UZBEKISTAN: Can prisoners pray in labour camp?
Abijan Yakubov, a prisoner in labour camp 64/47 near Navoi in central Uzbekistan, was punished by 15 days in isolation cell this spring for reciting the Muslim prayers (namaz), human rights activist Surat Ikramov told Forum 18 News Service, citing Yakubov's wife. When she complained, labour camp governor Mukhiddin Abdullayev explained to her that prisoners in his labour camp are "categorically forbidden" to say prayers. She added that other prisoners have been beaten to force them to renounce their Muslim faith. Farukh Mukhammedov, head of the Interior Ministry's State Directorate for Correction and Punishment, claimed to Forum 18 that prisoners who wish to recite the Muslim prayers at dawn (currently banned) are allowed by their faith to postpone these prayers. The government's senior religious affairs official, Shoazim Minovarov, admitted to Forum 18 that the problem exists. "We intend to discuss it with the State Directorate for Correction and Punishment and find a solution which will be acceptable to prisoners," he claimed.
Ikramov quoted Rashidova as declaring that when she asked the labour camp's deputy governor why her husband had been put in the isolation cell, he told her that Yakubov had infringed internal prison regulations. "When I asked for details of how exactly he had infringed the regulations the deputy governor told me that he had said prayers and that this was against the rules in that prison," Rashidova continued. She said that after that she also talked to the labour camp governor, Mukhiddin Abdullayev, and he confirmed that prisoners in that labour camp are "categorically forbidden" to say prayers.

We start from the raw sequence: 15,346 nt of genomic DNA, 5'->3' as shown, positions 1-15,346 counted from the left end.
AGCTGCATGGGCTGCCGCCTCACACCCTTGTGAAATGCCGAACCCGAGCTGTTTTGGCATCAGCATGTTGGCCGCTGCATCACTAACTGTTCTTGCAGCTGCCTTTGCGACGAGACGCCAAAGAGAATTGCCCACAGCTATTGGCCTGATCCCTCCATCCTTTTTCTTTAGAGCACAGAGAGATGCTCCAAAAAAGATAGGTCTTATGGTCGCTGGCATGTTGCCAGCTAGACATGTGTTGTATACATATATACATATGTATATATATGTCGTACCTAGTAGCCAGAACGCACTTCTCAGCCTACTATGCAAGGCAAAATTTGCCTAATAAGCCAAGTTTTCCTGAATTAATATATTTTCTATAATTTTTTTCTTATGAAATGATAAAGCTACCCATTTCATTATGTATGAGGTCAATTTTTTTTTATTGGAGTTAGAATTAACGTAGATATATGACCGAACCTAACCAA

Rashidova said that in labour camp 64/47 Khusniddin Bozorov, Mirsoat Agzamov, Isroil (last name unknown) and eight other prisoners have been forced to "renounce their faith" after being "physically abused" by guards under Amin (last name unknown), the head of the section. She said Isroil was beaten about the head, while the others were beaten unconscious. As a result one prisoner, Rustam Yulchiyev, declared a hunger strike from 8 March.
On 24 and 25 April Forum 18 tried about 20 times to ring the labour camp on the number given by directory enquiries, but the phone went unanswered.
"Prisoners are usually put in the cells for saying prayers before reveille or after curfew," Ikramov told Forum 18. He said the problem for Muslims in prison is that the time for the first morning prayer (at dawn) often comes before reveille. "The camp administration regards a Muslim who prays at that time as breaking prison regulations and so they put him in the cells. For a Muslim, though, it is very important to say prayers at the times prescribed by the canons of Islam."
Farukh Mukhammedov, head of the State Directorate for Correction and Punishment at the Interior Ministry in the capital Tashkent, asserted definitively that prisoners have the right to say prayers and that in so doing they do not infringe internal prison regulations. "Prisoners have the right to say prayers after reveille and before curfew," he told Forum 18 on 26 April. "We shall check up on any alleged infringement of this prisoners' right on the part of the Colony [labour camp] administration."
But pressed by Forum 18 on whether prisoners have the right to say prayers before reveille or after curfew, Mukhammedov was more guarded. "Islam allows a Muslim to postpone prayer times if he is forced to do so by circumstances. It's a difficult question whether prisoners have the right to pray before reveille or after curfew. I'm not prepared to answer this on the telephone."
Shoazim Minovarov, the chairman of the government's Committee for Religious Affairs, admitted that prisoners sometimes complain that they are not allowed to pray before reveille and after curfew. "This problem certainly exists," he told Forum 18 from Tashkent on 26 April. "We intend to discuss it with the State Directorate for Correction and Punishment and find a solution which will be acceptable to prisoners."